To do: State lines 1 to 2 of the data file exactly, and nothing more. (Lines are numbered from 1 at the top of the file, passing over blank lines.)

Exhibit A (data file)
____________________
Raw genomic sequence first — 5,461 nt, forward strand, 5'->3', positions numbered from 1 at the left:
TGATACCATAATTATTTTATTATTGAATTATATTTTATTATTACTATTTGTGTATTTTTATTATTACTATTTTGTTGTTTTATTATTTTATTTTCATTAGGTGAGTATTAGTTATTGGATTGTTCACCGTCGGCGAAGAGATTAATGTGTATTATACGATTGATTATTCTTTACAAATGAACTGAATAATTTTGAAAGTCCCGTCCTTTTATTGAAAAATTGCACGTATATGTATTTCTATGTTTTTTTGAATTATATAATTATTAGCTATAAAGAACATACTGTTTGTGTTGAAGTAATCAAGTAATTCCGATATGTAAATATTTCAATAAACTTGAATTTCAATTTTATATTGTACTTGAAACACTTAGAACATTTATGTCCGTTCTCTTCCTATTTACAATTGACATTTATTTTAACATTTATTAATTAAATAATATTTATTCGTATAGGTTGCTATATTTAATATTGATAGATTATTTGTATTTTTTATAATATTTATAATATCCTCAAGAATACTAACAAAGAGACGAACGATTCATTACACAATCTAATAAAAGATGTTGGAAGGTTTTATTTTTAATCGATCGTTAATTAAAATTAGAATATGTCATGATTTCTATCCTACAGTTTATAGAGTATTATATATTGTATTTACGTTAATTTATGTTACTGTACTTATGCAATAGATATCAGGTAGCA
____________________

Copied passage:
Raw genomic sequence first — 5,461 nt, forward strand, 5'->3', positions numbered from 1 at the left:
TGATACCATAATTATTTTATTATTGAATTATATTTTATTATTACTATTTGTGTATTTTTATTATTACTATTTTGTTGTTTTATTATTTTATTTTCATTAGGTGAGTATTAGTTATTGGATTGTTCACCGTCGGCGAAGAGATTAATGTGTATTATACGATTGATTATTCTTTACAAATGAACTGAATAATTTTGAAAGTCCCGTCCTTTTATTGAAAAATTGCACGTATATGTATTTCTATGTTTTTTTGAATTATATAATTATTAGCTATAAAGAACATACTGTTTGTGTTGAAGTAATCAAGTAATTCCGATATGTAAATATTTCAATAAACTTGAATTTCAATTTTATATTGTACTTGAAACACTTAGAACATTTATGTCCGTTCTCTTCCTATTTACAATTGACATTTATTTTAACATTTATTAATTAAATAATATTTATTCGTATAGGTTGCTATATTTAATATTGATAGATTATTTGTATTTTTTATAATATTTATAATATCCTCAAGAATACTAACAAAGAGACGAACGATTCATTACACAATCTAATAAAAGATGTTGGAAGGTTTTATTTTTAATCGATCGTTAATTAAAATTAGAATATGTCATGATTTCTATCCTACAGTTTATAGAGTATTATATATTGTATTTACGTTAATTTATGTTACTGTACTTATGCAATAGATATCAGGTAGCA